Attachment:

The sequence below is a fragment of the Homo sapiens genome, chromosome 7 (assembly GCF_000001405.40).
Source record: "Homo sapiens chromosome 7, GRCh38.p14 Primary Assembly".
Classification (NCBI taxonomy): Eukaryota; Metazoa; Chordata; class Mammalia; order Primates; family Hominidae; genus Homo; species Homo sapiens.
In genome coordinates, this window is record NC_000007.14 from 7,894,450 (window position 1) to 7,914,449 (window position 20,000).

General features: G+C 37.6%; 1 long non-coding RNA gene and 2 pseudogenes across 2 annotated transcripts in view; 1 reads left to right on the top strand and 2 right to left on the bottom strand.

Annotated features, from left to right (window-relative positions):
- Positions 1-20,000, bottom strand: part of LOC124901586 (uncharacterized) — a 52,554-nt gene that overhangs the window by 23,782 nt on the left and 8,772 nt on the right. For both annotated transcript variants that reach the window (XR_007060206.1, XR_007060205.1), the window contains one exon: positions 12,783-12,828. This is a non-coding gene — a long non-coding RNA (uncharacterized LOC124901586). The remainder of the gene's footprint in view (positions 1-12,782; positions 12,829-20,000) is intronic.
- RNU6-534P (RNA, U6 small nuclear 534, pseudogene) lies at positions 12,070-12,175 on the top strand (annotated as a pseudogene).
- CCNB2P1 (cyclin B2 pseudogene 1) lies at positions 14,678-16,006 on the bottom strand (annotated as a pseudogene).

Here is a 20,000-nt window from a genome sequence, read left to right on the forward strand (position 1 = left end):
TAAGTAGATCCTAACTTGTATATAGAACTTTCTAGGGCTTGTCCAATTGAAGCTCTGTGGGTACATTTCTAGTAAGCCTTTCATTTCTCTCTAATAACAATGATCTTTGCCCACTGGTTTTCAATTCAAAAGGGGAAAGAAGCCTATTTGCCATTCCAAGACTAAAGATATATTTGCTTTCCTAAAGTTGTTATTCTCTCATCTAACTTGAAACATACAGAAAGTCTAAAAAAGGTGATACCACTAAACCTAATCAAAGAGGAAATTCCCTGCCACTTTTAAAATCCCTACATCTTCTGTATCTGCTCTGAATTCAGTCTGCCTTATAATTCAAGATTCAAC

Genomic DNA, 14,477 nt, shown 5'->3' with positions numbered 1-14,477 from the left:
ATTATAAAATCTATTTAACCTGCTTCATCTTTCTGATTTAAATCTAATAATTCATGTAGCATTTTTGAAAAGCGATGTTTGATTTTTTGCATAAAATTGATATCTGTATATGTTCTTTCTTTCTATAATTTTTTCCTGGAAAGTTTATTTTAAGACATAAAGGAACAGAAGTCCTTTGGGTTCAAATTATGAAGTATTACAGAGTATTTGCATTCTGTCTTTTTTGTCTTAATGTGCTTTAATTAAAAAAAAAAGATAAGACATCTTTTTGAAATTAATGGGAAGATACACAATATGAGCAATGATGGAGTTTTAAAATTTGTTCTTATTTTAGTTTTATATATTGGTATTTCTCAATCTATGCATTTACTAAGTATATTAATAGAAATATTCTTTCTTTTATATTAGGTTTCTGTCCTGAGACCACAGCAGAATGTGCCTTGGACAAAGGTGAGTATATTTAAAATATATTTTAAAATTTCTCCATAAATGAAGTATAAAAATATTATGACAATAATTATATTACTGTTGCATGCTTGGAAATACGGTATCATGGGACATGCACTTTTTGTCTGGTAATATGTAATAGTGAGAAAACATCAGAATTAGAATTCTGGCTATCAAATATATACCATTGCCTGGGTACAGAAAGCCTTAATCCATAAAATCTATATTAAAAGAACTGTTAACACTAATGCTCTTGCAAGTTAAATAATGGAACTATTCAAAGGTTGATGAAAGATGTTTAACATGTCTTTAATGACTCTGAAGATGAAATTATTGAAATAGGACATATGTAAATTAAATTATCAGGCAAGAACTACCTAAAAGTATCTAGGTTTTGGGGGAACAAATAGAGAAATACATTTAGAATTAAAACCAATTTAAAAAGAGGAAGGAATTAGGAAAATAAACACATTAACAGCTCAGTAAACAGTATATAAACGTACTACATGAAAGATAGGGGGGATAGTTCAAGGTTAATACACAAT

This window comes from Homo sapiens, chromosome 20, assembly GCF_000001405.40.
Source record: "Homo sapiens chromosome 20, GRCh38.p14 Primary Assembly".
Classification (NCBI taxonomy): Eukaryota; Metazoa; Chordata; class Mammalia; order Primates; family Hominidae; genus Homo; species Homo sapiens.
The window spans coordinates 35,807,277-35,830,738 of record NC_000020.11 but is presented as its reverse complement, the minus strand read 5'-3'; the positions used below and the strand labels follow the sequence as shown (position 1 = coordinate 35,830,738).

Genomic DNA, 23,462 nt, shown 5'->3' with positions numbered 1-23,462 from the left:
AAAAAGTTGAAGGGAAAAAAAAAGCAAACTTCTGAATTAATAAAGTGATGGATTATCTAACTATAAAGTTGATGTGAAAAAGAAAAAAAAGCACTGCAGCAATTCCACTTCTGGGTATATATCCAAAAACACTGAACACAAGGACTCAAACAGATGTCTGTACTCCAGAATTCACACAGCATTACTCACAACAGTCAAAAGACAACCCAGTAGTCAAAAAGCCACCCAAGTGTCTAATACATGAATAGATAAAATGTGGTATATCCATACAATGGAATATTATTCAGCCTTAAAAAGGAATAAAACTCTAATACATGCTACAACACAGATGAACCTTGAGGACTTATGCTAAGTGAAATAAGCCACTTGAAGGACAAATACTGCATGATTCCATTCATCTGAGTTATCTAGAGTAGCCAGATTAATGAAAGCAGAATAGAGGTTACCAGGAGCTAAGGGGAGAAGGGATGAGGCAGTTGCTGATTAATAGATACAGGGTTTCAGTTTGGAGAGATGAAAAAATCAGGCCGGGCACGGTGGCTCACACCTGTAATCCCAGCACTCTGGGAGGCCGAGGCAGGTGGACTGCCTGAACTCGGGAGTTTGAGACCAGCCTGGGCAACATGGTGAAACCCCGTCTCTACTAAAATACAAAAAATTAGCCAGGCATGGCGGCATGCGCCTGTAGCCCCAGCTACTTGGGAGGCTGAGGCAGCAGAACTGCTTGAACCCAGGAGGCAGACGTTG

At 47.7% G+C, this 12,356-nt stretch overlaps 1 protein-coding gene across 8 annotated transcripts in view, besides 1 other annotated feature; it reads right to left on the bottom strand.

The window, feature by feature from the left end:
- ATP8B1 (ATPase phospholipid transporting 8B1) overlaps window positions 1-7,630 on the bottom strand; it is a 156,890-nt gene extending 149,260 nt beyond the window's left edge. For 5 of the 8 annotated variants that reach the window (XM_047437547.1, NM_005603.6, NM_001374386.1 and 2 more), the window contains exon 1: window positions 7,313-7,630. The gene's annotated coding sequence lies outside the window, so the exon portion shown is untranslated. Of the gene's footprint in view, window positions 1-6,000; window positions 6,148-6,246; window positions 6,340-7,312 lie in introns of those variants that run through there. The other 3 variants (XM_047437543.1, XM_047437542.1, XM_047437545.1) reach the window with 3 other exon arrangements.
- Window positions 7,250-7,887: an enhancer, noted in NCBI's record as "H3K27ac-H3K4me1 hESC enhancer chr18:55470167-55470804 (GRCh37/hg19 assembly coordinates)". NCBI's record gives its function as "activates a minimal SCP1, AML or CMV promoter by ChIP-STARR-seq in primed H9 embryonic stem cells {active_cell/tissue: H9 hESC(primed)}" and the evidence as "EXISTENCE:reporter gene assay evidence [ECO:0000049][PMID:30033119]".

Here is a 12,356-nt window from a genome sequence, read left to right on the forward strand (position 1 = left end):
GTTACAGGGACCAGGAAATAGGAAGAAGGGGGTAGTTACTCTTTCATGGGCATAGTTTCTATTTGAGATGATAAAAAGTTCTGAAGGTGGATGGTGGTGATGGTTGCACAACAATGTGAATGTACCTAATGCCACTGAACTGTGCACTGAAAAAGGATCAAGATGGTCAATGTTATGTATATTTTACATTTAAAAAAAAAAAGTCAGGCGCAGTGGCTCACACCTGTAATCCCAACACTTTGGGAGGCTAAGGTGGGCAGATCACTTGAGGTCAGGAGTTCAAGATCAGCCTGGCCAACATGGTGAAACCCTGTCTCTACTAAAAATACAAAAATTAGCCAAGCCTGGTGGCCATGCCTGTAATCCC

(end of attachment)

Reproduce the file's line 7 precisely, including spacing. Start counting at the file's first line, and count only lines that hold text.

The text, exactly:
- Positions 1-20,000, bottom strand: part of LOC124901586 (uncharacterized) — a 52,554-nt gene that overhangs the window by 23,782 nt on the left and 8,772 nt on the right. For both annotated transcript variants that reach the window (XR_007060206.1, XR_007060205.1), the window contains one exon: positions 12,783-12,828. This is a non-coding gene — a long non-coding RNA (uncharacterized LOC124901586). The remainder of the gene's footprint in view (positions 1-12,782; positions 12,829-20,000) is intronic.